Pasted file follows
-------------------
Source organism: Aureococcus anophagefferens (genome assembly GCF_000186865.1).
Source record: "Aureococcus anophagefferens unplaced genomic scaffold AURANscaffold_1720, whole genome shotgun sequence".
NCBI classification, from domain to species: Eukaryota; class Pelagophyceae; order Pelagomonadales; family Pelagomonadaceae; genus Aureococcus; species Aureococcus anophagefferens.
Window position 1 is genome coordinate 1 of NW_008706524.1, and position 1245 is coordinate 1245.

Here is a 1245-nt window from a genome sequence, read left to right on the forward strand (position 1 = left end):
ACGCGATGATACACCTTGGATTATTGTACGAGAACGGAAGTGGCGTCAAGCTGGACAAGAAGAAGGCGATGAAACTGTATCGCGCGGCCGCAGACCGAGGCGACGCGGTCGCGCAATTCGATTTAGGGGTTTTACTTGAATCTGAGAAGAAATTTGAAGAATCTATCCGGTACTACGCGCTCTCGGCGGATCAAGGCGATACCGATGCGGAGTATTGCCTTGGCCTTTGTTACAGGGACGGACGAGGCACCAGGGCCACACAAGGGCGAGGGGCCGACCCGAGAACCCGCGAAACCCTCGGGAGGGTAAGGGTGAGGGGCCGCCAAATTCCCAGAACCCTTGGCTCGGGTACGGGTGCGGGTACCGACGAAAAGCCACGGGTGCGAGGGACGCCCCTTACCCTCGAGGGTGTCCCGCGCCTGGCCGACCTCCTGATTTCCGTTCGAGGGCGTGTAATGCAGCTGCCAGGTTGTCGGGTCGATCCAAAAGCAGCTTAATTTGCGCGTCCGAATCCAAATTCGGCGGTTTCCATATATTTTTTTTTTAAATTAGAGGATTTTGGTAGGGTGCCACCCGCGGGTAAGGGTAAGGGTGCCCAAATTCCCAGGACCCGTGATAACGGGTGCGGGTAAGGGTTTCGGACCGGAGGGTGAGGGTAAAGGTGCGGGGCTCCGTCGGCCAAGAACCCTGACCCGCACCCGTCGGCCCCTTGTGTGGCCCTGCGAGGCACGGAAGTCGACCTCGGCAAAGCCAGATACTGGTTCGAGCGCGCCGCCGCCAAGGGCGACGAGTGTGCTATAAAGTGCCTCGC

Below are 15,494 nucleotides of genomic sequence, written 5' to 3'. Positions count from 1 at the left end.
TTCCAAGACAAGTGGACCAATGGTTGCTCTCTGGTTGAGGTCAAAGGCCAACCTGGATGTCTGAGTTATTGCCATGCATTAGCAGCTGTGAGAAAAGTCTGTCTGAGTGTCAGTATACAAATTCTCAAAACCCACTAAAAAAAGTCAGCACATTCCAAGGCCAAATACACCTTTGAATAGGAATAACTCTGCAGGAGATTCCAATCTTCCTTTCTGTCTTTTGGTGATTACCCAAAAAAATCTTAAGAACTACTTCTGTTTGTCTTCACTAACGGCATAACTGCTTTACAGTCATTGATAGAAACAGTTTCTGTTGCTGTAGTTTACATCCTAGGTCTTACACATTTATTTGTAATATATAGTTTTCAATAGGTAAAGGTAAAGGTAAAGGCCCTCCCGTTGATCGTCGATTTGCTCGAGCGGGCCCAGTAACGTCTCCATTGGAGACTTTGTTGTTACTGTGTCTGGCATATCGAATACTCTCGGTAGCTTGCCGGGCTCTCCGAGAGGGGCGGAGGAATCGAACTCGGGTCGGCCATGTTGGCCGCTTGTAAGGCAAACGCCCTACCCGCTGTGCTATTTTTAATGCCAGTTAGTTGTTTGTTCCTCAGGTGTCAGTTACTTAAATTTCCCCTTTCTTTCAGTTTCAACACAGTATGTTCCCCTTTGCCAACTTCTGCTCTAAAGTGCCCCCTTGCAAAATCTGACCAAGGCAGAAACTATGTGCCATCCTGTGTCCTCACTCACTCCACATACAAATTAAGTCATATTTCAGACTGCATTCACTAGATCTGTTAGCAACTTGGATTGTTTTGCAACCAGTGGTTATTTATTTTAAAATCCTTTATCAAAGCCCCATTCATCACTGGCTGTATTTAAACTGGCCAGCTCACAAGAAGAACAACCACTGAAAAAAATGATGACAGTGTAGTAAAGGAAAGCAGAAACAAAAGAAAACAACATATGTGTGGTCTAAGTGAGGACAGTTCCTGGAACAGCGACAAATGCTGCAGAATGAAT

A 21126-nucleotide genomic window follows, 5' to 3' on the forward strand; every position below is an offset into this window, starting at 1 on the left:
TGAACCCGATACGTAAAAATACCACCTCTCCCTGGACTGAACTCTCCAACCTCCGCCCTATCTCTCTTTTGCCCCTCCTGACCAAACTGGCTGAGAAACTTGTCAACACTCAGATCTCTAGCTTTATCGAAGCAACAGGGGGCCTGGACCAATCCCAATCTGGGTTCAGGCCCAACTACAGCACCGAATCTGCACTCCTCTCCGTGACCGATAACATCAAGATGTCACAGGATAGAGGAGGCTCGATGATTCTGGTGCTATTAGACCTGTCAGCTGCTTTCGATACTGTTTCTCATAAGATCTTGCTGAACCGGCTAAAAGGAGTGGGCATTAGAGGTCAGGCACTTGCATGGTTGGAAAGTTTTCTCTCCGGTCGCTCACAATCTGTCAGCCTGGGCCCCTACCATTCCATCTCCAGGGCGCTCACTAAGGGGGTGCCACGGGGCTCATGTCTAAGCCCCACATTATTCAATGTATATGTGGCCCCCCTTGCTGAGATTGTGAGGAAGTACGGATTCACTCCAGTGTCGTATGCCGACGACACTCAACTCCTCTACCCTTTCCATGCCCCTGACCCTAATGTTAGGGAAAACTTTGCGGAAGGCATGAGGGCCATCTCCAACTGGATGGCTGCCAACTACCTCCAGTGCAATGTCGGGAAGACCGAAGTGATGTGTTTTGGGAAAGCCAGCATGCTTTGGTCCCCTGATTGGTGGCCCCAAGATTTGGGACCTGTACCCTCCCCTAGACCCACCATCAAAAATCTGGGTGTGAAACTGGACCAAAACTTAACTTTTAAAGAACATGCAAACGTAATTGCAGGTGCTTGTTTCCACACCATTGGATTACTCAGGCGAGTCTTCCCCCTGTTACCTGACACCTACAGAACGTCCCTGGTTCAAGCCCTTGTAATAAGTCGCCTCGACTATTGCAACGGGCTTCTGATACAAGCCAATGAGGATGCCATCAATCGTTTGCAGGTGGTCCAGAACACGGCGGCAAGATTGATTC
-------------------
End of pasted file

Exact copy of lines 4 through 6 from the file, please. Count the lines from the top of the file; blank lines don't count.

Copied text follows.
Window position 1 is genome coordinate 1 of NW_008706524.1, and position 1245 is coordinate 1245.

Here is a 1245-nt window from a genome sequence, read left to right on the forward strand (position 1 = left end):
ACGCGATGATACACCTTGGATTATTGTACGAGAACGGAAGTGGCGTCAAGCTGGACAAGAAGAAGGCGATGAAACTGTATCGCGCGGCCGCAGACCGAGGCGACGCGGTCGCGCAATTCGATTTAGGGGTTTTACTTGAATCTGAGAAGAAATTTGAAGAATCTATCCGGTACTACGCGCTCTCGGCGGATCAAGGCGATACCGATGCGGAGTATTGCCTTGGCCTTTGTTACAGGGACGGACGAGGCACCAGGGCCACACAAGGGCGAGGGGCCGACCCGAGAACCCGCGAAACCCTCGGGAGGGTAAGGGTGAGGGGCCGCCAAATTCCCAGAACCCTTGGCTCGGGTACGGGTGCGGGTACCGACGAAAAGCCACGGGTGCGAGGGACGCCCCTTACCCTCGAGGGTGTCCCGCGCCTGGCCGACCTCCTGATTTCCGTTCGAGGGCGTGTAATGCAGCTGCCAGGTTGTCGGGTCGATCCAAAAGCAGCTTAATTTGCGCGTCCGAATCCAAATTCGGCGGTTTCCATATATTTTTTTTTTAAATTAGAGGATTTTGGTAGGGTGCCACCCGCGGGTAAGGGTAAGGGTGCCCAAATTCCCAGGACCCGTGATAACGGGTGCGGGTAAGGGTTTCGGACCGGAGGGTGAGGGTAAAGGTGCGGGGCTCCGTCGGCCAAGAACCCTGACCCGCACCCGTCGGCCCCTTGTGTGGCCCTGCGAGGCACGGAAGTCGACCTCGGCAAAGCCAGATACTGGTTCGAGCGCGCCGCCGCCAAGGGCGACGAGTGTGCTATAAAGTGCCTCGC